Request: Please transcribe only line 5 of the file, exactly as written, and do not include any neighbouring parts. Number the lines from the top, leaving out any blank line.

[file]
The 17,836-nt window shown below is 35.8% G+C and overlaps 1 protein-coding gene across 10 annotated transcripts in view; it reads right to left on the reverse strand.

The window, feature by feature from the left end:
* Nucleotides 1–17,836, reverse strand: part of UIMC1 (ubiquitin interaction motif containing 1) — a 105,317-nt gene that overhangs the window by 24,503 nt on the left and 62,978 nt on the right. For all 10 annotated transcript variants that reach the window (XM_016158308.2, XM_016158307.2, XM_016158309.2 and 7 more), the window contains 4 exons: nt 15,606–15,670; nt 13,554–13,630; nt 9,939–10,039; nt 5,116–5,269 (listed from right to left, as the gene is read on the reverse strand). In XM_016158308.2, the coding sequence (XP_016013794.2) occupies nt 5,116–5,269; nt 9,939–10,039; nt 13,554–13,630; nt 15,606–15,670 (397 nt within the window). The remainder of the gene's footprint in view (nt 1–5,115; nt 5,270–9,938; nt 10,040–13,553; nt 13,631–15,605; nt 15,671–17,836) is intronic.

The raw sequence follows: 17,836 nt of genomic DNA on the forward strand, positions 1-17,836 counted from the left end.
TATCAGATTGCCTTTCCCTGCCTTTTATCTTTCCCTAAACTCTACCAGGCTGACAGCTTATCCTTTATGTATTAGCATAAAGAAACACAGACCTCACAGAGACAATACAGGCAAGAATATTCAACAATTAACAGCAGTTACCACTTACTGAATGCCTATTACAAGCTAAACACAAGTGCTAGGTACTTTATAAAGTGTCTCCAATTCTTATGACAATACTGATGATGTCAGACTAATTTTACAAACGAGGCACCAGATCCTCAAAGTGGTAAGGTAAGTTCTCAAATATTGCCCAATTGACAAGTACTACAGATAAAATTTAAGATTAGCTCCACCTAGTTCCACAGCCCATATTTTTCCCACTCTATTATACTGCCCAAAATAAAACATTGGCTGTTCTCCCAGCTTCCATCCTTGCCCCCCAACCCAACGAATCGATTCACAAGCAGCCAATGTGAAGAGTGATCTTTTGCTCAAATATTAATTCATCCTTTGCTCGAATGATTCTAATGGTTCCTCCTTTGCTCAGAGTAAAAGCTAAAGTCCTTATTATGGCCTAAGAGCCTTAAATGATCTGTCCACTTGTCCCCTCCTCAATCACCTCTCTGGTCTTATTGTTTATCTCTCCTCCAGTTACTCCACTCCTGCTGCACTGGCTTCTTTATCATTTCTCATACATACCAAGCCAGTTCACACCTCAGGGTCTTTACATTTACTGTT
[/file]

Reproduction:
TATCAGATTGCCTTTCCCTGCCTTTTATCTTTCCCTAAACTCTACCAGGCTGACAGCTTATCCTTTATGTATTAGCATAAAGAAACACAGACCTCACAGAGACAATACAGGCAAGAATATTCAACAATTAACAGCAGTTACCACTTACTGAATGCCTATTACAAGCTAAACACAAGTGCTAGGTACTTTATAAAGTGTCTCCAATTCTTATGACAATACTGATGATGTCAGACTAATTTTACAAACGAGGCACCAGATCCTCAAAGTGGTAAGGTAAGTTCTCAAATATTGCCCAATTGACAAGTACTACAGATAAAATTTAAGATTAGCTCCACCTAGTTCCACAGCCCATATTTTTCCCACTCTATTATACTGCCCAAAATAAAACATTGGCTGTTCTCCCAGCTTCCATCCTTGCCCCCCAACCCAACGAATCGATTCACAAGCAGCCAATGTGAAGAGTGATCTTTTGCTCAAATATTAATTCATCCTTTGCTCGAATGATTCTAATGGTTCCTCCTTTGCTCAGAGTAAAAGCTAAAGTCCTTATTATGGCCTAAGAGCCTTAAATGATCTGTCCACTTGTCCCCTCCTCAATCACCTCTCTGGTCTTATTGTTTATCTCTCCTCCAGTTACTCCACTCCTGCTGCACTGGCTTCTTTATCATTTCTCATACATACCAAGCCAGTTCACACCTCAGGGTCTTTACATTTACTGTT